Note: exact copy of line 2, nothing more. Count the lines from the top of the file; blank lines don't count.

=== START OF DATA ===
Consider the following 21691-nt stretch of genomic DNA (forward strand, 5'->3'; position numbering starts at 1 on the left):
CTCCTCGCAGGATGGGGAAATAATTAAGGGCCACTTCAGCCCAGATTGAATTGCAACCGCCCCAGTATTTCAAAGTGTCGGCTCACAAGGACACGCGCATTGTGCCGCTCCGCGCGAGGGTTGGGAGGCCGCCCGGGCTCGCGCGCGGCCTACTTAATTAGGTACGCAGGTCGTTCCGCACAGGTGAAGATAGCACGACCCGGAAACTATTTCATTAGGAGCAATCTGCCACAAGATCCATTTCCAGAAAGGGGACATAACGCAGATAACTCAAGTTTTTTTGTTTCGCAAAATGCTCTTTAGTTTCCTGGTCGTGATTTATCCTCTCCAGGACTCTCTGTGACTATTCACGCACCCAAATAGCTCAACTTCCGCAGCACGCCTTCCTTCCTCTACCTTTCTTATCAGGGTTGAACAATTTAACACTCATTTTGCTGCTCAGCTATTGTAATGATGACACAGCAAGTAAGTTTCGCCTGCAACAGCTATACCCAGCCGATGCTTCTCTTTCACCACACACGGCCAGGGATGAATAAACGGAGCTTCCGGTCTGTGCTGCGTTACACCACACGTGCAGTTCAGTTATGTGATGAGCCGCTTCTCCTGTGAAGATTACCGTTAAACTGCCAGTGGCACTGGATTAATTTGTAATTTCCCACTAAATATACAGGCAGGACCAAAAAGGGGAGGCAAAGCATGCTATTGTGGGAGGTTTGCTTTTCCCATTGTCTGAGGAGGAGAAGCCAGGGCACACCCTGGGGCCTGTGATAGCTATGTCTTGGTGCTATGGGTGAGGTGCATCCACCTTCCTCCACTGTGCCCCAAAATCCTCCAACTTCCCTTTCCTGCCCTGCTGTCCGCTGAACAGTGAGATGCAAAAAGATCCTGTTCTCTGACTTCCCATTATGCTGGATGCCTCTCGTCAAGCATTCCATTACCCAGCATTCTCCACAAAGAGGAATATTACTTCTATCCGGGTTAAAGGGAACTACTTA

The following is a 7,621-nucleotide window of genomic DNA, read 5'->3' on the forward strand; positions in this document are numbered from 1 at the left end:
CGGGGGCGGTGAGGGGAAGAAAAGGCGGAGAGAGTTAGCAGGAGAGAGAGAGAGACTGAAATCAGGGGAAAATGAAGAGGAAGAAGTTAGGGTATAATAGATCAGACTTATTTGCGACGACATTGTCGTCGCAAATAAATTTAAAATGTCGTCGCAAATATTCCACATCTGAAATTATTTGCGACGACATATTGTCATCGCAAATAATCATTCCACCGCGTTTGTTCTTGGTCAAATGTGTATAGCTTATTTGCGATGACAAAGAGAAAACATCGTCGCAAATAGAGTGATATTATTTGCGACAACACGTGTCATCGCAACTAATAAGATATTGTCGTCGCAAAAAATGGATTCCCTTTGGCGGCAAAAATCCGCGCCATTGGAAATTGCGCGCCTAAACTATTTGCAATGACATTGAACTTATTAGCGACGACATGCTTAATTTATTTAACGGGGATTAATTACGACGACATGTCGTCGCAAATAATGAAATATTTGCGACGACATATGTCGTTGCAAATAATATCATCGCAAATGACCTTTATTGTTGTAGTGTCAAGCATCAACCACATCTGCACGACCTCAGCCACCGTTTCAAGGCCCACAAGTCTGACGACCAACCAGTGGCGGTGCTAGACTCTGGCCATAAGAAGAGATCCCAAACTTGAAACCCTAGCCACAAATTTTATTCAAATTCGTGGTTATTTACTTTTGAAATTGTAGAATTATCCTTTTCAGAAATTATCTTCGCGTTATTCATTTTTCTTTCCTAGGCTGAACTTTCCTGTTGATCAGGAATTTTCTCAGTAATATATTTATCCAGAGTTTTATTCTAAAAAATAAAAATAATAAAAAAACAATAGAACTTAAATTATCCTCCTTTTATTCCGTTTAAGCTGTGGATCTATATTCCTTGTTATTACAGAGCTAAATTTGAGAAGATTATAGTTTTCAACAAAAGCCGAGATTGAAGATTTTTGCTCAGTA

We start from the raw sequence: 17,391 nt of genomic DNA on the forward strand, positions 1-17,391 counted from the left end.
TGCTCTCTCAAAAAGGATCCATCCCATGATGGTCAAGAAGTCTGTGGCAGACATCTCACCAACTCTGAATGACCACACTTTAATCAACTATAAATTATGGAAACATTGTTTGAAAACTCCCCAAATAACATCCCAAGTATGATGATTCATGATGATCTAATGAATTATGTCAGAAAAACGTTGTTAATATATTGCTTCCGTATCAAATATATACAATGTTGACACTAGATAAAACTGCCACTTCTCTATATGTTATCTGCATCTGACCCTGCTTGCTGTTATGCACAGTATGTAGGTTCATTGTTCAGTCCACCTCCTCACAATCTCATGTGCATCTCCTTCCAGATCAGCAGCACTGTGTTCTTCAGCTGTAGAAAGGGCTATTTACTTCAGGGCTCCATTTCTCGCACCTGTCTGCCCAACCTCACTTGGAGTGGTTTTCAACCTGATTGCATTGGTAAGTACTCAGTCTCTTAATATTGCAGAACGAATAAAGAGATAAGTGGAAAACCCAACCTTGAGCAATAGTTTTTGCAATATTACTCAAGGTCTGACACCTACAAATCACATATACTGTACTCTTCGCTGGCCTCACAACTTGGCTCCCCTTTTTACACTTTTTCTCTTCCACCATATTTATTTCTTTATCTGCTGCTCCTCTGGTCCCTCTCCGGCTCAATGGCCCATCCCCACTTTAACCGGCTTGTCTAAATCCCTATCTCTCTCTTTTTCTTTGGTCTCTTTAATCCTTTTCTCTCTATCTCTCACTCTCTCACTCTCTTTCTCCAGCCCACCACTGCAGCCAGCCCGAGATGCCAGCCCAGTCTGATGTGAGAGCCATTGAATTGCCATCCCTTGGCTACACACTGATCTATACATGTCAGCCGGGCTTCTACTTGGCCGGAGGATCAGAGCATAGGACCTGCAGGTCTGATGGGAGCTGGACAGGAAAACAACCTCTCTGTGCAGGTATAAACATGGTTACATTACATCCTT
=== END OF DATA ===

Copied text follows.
CTCCTCGCAGGATGGGGAAATAATTAAGGGCCACTTCAGCCCAGATTGAATTGCAACCGCCCCAGTATTTCAAAGTGTCGGCTCACAAGGACACGCGCATTGTGCCGCTCCGCGCGAGGGTTGGGAGGCCGCCCGGGCTCGCGCGCGGCCTACTTAATTAGGTACGCAGGTCGTTCCGCACAGGTGAAGATAGCACGACCCGGAAACTATTTCATTAGGAGCAATCTGCCACAAGATCCATTTCCAGAAAGGGGACATAACGCAGATAACTCAAGTTTTTTTGTTTCGCAAAATGCTCTTTAGTTTCCTGGTCGTGATTTATCCTCTCCAGGACTCTCTGTGACTATTCACGCACCCAAATAGCTCAACTTCCGCAGCACGCCTTCCTTCCTCTACCTTTCTTATCAGGGTTGAACAATTTAACACTCATTTTGCTGCTCAGCTATTGTAATGATGACACAGCAAGTAAGTTTCGCCTGCAACAGCTATACCCAGCCGATGCTTCTCTTTCACCACACACGGCCAGGGATGAATAAACGGAGCTTCCGGTCTGTGCTGCGTTACACCACACGTGCAGTTCAGTTATGTGATGAGCCGCTTCTCCTGTGAAGATTACCGTTAAACTGCCAGTGGCACTGGATTAATTTGTAATTTCCCACTAAATATACAGGCAGGACCAAAAAGGGGAGGCAAAGCATGCTATTGTGGGAGGTTTGCTTTTCCCATTGTCTGAGGAGGAGAAGCCAGGGCACACCCTGGGGCCTGTGATAGCTATGTCTTGGTGCTATGGGTGAGGTGCATCCACCTTCCTCCACTGTGCCCCAAAATCCTCCAACTTCCCTTTCCTGCCCTGCTGTCCGCTGAACAGTGAGATGCAAAAAGATCCTGTTCTCTGACTTCCCATTATGCTGGATGCCTCTCGTCAAGCATTCCATTACCCAGCATTCTCCACAAAGAGGAATATTACTTCTATCCGGGTTAAAGGGAACTACTTA